And this is the really important thing in prophase I.
And actually,I'll make this point.
Remember,in interface,even though I drew it this way,
they don't exist in this state,the actual chromosomes.
They exist more in a chromatin state.
So if I were to really draw it,it would look like this.
The chromosomes,it would all be all over the place,and it actually
would be very difficult to actually see it in a microscope.
It would just be a big mess of proteins and of histones,
which are proteins,and the actual DNA.
And that's what's actually referred to as the chromatin.
Now,in prophase,that starts to form into the chromosomes.
It starts to have a little bit of structure,and this is
completely analogous to what happens in prophase in mitosis.
Now,the one interesting thing that happens
is that the homologous pairs line up.And actually,
I drew it like that over here and maybe I should just cut and paste it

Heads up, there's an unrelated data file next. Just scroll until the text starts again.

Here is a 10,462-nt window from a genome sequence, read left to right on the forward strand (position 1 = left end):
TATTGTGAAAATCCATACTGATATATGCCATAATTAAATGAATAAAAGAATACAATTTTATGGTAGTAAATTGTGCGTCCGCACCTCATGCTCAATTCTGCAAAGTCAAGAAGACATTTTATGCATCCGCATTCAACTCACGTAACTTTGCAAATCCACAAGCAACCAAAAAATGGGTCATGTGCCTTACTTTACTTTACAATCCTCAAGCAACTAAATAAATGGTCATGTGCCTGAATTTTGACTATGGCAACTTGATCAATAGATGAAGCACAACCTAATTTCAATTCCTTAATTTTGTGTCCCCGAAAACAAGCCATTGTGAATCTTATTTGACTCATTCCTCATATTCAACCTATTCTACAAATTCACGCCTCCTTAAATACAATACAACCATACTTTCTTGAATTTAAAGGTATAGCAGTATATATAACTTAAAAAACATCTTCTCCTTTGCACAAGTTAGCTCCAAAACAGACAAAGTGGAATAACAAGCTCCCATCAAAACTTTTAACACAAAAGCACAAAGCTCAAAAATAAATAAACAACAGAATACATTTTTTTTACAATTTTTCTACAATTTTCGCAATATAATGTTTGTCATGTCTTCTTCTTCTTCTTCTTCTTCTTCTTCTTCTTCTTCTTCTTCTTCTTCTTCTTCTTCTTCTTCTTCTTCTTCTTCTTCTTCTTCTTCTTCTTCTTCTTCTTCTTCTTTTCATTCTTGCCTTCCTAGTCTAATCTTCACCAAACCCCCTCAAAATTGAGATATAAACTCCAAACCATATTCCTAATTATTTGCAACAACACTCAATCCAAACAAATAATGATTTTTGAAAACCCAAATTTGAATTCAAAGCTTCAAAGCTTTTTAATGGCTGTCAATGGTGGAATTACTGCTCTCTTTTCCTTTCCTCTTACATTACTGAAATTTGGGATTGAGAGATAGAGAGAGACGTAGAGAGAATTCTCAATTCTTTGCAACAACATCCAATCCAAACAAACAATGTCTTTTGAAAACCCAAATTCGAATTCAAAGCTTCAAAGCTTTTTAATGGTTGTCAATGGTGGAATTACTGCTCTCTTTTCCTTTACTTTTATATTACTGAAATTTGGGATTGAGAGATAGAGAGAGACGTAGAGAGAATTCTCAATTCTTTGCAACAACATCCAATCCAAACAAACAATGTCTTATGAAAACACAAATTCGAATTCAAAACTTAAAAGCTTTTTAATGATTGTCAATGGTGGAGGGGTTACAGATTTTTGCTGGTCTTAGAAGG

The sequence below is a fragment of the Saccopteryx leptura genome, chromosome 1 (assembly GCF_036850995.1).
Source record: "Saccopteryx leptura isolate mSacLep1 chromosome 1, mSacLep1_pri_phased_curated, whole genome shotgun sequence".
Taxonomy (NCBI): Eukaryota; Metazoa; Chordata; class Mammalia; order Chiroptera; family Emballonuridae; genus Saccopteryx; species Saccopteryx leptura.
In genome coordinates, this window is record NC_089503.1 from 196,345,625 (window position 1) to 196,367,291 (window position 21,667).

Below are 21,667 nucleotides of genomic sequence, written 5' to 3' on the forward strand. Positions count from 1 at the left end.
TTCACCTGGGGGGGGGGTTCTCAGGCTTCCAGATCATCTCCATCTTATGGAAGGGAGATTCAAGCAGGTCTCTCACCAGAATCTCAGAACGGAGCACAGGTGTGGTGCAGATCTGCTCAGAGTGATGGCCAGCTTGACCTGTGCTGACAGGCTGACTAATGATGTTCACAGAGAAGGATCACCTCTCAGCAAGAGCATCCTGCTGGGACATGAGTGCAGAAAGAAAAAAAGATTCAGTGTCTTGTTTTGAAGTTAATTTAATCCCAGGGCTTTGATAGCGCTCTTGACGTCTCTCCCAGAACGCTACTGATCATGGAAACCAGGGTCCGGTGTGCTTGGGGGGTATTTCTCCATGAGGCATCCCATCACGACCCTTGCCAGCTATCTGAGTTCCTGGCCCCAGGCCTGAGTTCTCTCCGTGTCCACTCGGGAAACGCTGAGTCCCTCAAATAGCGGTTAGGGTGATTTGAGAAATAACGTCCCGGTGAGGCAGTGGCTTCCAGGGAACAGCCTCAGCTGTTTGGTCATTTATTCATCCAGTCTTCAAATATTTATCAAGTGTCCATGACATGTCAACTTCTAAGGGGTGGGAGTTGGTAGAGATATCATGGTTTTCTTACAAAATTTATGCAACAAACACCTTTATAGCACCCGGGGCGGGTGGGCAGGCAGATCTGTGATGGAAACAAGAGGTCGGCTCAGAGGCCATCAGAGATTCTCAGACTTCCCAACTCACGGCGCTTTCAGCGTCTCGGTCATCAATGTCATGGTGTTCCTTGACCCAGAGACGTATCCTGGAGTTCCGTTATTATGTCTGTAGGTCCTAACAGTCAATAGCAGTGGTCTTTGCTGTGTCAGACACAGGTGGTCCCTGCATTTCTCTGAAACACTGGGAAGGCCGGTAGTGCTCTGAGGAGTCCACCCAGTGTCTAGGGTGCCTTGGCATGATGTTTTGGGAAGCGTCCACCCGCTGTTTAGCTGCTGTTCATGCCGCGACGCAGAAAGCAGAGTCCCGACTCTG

Let me just do that.
If I just cut and paste that,
although I said that the nucleus is disappearing,
so let me get rid of the nucleus.I already said that.
The nucleus is slowly disassembling.
The proteins are coming apart during this prophase I.
I won't draw the whole cell,
because what's interesting here is happening at the nuclear,
or what once was the nucleus level.
So the interesting thing here that's different from mitosis
is that the homologous pairs line up next to each other.
Not only do they line up,but they can actually share--
they can actually have genetic recombination.
So you have these points where analogous--
or I guess you could say homologous-- points
on two of these chromosomes will cross over each other.
So let me draw that in detail.
So let me just focus on maybe these two right here.
So I have one chromosome from my dad,
and it's made up of two chromatids,
so it's already replicated,
but we only consider it one chromosome,
and then I have one from my mom in green.
I'm going to draw it like that.
One from my mom in green,and it also has two chromatids.
Sometimes this is called a tetrad
because it has four chromatids in it,
but it's in a pair of homologous chromosomes.
These are the centromeres,of course.
What happens is you have crossing over,
and it's a surprisingly organized process.
When I say organized,it crosses over at a homologous point.
It crosses over at a point where,
for the most part,you're exchanging similar genes.